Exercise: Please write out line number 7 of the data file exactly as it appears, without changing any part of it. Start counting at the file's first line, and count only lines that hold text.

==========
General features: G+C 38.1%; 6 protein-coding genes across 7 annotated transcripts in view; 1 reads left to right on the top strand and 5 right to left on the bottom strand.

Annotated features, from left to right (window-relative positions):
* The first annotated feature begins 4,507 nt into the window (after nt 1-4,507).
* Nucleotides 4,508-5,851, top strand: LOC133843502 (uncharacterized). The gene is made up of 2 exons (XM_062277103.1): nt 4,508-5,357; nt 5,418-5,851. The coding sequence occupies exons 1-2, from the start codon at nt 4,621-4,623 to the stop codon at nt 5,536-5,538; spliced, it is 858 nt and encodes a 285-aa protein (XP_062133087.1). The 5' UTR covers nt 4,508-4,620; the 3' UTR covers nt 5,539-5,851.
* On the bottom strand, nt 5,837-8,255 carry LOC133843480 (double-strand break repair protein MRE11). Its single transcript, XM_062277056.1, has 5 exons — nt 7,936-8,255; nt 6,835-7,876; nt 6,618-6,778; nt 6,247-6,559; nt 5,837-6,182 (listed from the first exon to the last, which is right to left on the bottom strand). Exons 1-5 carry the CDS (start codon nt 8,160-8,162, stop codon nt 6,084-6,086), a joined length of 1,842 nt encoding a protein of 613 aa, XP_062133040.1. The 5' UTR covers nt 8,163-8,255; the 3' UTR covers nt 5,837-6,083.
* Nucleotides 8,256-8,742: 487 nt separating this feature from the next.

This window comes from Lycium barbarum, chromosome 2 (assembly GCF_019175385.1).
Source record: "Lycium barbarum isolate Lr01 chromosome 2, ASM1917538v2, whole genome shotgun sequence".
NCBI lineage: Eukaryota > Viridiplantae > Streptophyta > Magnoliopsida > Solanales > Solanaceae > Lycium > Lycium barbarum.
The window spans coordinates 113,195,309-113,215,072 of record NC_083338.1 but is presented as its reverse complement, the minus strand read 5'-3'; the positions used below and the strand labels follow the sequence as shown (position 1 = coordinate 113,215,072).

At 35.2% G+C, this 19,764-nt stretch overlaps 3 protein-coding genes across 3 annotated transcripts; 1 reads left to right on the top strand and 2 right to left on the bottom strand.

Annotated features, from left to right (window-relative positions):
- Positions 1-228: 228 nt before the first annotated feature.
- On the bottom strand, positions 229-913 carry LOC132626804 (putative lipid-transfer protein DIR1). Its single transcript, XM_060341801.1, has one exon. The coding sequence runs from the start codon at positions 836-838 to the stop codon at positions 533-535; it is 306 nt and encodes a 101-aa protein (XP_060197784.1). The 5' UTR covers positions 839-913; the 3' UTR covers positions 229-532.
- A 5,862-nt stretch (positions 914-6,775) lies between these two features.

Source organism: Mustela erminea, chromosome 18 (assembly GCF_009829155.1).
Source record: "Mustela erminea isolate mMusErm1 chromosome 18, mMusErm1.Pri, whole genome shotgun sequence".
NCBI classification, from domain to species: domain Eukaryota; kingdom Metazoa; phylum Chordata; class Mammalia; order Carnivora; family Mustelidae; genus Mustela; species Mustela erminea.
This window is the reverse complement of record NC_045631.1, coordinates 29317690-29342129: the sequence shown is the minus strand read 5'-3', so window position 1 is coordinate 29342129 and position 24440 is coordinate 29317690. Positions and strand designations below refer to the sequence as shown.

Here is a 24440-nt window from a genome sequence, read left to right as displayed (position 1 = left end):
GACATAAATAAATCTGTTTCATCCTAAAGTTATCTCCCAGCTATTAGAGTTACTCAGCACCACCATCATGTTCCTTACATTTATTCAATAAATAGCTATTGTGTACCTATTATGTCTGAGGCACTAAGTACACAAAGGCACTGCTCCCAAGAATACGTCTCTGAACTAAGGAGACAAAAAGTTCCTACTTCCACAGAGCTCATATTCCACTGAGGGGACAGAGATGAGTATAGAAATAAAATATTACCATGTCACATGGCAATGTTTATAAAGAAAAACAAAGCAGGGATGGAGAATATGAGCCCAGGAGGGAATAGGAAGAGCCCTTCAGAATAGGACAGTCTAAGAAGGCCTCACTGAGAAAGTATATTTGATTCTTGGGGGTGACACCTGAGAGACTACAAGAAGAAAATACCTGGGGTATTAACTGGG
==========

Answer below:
This window comes from Lycium barbarum, chromosome 2 (assembly GCF_019175385.1).